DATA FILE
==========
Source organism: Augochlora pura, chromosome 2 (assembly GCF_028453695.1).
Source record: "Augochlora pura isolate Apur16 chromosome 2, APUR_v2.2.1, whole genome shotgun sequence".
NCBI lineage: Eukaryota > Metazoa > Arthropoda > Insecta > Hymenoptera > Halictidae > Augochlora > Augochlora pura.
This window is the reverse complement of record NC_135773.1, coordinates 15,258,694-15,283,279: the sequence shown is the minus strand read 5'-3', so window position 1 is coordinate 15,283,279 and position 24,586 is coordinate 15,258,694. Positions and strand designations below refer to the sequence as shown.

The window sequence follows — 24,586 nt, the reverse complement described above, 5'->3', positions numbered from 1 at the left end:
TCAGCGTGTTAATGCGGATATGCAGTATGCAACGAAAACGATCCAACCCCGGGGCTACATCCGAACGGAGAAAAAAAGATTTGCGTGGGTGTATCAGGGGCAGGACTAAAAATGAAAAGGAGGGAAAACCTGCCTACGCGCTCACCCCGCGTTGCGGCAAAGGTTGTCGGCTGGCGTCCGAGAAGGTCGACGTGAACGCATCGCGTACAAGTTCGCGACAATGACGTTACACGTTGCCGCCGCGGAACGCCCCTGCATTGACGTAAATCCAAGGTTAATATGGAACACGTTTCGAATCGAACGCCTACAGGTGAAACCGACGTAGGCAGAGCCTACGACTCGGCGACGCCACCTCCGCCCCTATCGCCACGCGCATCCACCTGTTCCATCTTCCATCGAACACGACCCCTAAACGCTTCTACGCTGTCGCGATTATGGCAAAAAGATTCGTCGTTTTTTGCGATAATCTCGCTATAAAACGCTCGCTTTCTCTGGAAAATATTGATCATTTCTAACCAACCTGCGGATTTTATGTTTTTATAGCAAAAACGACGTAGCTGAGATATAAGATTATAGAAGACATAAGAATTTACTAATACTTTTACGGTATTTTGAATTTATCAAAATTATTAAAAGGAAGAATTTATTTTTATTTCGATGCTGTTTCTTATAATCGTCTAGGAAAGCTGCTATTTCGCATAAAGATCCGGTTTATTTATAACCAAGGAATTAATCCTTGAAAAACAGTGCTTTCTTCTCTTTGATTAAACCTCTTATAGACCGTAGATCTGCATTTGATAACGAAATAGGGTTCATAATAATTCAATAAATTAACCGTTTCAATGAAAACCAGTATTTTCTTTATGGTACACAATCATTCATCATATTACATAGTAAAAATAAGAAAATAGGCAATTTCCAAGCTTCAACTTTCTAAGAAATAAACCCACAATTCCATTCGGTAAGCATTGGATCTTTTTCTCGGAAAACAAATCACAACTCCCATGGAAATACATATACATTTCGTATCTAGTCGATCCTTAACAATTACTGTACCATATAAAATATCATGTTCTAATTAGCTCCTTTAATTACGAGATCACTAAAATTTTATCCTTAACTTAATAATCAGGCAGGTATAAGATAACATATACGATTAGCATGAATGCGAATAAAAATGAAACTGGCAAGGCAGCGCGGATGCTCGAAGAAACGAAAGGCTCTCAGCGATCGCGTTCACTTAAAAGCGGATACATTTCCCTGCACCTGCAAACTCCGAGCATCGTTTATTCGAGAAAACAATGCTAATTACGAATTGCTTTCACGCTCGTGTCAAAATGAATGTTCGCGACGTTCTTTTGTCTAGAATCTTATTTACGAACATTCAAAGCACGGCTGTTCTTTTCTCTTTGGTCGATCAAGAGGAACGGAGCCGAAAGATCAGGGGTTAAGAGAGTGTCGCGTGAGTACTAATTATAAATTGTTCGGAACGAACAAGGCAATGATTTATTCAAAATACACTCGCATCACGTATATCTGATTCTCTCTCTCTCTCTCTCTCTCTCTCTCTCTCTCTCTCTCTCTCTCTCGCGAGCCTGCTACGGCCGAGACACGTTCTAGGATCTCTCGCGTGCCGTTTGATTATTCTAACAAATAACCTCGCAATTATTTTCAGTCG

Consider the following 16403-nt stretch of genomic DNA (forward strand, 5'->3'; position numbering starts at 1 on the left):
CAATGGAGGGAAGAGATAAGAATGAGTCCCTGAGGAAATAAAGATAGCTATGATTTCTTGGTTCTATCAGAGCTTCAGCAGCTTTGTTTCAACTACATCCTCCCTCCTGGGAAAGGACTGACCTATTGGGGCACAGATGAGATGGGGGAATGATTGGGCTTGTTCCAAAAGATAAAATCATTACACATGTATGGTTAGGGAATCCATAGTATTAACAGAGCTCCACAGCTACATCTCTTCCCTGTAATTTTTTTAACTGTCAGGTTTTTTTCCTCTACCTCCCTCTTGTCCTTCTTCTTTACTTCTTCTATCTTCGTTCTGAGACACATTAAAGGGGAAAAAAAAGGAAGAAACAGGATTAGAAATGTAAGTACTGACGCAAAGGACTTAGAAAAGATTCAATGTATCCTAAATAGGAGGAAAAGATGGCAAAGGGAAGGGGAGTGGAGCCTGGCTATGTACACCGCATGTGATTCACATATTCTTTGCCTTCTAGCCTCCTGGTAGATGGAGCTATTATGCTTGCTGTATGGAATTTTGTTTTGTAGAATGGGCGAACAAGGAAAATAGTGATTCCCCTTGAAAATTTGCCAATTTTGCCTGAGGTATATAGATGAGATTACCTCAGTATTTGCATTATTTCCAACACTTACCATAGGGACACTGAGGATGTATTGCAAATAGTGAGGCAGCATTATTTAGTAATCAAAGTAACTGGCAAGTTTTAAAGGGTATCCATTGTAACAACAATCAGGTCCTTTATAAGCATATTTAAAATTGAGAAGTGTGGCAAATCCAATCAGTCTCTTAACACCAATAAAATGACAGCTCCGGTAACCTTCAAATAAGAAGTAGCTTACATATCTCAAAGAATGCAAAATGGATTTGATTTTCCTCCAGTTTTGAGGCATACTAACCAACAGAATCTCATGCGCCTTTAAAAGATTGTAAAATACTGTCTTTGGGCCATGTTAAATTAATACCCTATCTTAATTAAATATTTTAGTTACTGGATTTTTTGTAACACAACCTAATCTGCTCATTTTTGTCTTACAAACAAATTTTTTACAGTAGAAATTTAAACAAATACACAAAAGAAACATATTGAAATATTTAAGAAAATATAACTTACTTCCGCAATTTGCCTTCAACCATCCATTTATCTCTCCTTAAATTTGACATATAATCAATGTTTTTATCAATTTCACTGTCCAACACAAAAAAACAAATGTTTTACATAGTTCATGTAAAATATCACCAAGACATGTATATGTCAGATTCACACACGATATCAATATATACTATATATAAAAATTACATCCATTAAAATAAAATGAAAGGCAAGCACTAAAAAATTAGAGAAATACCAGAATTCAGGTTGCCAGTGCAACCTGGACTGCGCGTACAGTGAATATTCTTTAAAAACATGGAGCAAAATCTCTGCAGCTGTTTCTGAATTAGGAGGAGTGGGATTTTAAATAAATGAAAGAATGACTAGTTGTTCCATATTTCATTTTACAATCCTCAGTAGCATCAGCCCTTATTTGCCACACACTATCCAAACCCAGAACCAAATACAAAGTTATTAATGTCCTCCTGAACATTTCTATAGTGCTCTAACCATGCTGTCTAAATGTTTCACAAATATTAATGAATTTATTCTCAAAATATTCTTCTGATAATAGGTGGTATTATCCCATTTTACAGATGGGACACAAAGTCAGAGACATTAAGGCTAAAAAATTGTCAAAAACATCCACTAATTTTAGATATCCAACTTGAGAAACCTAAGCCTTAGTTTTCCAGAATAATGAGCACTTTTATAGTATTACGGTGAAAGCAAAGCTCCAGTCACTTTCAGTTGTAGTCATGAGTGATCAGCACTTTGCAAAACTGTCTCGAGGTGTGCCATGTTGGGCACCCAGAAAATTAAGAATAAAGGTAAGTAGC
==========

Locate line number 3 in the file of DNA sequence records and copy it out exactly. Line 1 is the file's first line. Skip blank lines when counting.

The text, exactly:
NCBI lineage: Eukaryota > Metazoa > Arthropoda > Insecta > Hymenoptera > Halictidae > Augochlora > Augochlora pura.